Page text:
Paul’s wife and daughter are little more than sacrificial lambs, devoid of personalities; the sole purpose of their savage killing is to turn Paul, a liberal whose heart, it is said, “bleeds a little for the underprivileged, ”into a modern-day cowboy. Once a conscientious objector, the now gun-toting Paul takes to the streets and starts shooting bad people. Initially, Paul only shoots thugs who attack him or other innocent denizens of the suffering city, a sort of proto “stand your ground” defense. After a scene or two he gets restless and begins to seek out people to kill. Thankfully, there is an abundance of black and brown people in New York. His killing spree receives acclaim on late-night talk shows and in ostensibly serious publications such as New York Magazine. One wonders what John Simon would have made of Paul’s performance. When he’s run out of New York by the kindly police at the end of the film (if he’d been wearing a hoodie, they’d have certainly gunned him down), Paul heads to Chicago, where he continues his five-film odyssey of increasingly absurd mayhem. By the time the series ended, in 1994, when Paul had run out of family members to avenge, Bronson was in his seventies and looked like he needed a nap.
Unsurprisingly, Trump has a fondness for Death Wish. During a 2015 rally in Tennessee, in the wake of the Umpqua Community College shooting in Oregon, Trump referenced the film, telling the writhing masses in red hats, “I have a license to carry in New York, can you believe that?” This Presidential candidate insinuated that he would go Chuck Bronson on New Yorkers. (At a rally the next year, he quipped, “I could stand in the middle of 5th Avenue and shoot somebody and I wouldn’t lose voters.”) Perpetuating the untrue axiom that guns prevent violence, and the only thing that stops a bad guy with a gun is a good guy with a gun, he went on, “Somebody attacks me, they’re gonna be shocked.” He finally cajoled his acolytes into cheering, “Death Wish! Death Wish!” A political rally rife with irate white men brandishing guns, chanting the name of a vigilante film about a wealthy white man who guns down poor minorities, and who goes unpunished by the police: it would feel too obvious, too on-the-nose, if it were a scene in a film, and yet it somehow makes sense in a world that elected Donald Trump as President.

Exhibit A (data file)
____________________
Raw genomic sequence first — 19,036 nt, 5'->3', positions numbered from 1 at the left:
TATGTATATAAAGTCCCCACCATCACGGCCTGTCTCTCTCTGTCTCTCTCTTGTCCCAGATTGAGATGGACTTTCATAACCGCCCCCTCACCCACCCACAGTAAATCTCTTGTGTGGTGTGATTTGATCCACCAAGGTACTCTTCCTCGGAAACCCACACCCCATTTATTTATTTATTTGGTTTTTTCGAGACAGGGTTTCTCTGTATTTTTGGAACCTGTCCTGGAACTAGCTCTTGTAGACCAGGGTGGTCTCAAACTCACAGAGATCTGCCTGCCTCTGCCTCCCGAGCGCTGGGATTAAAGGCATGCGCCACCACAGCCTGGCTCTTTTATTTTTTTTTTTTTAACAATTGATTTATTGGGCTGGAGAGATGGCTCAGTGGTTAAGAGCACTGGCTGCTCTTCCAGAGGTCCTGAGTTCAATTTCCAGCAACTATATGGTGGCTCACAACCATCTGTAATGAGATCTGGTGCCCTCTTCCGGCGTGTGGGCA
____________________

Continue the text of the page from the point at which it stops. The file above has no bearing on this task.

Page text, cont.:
In February 2017, Trump signed three executive orders to “reduce crime and restore safety,” the first calling for the assembling of a task force to develop “strategies to reduce crime, including, in particular, illegal immigration, drug trafficking and violent crime.” The orders depict law enforcement—“our great, truly great law enforcement officers”—as the victims, and make the country sound like a crime-infested free-for-all. Jeffery Robinson, deputy legal director of the American Civil Liberties Union and director of the Trone Center for Justice and Equality, had this to say about the orders: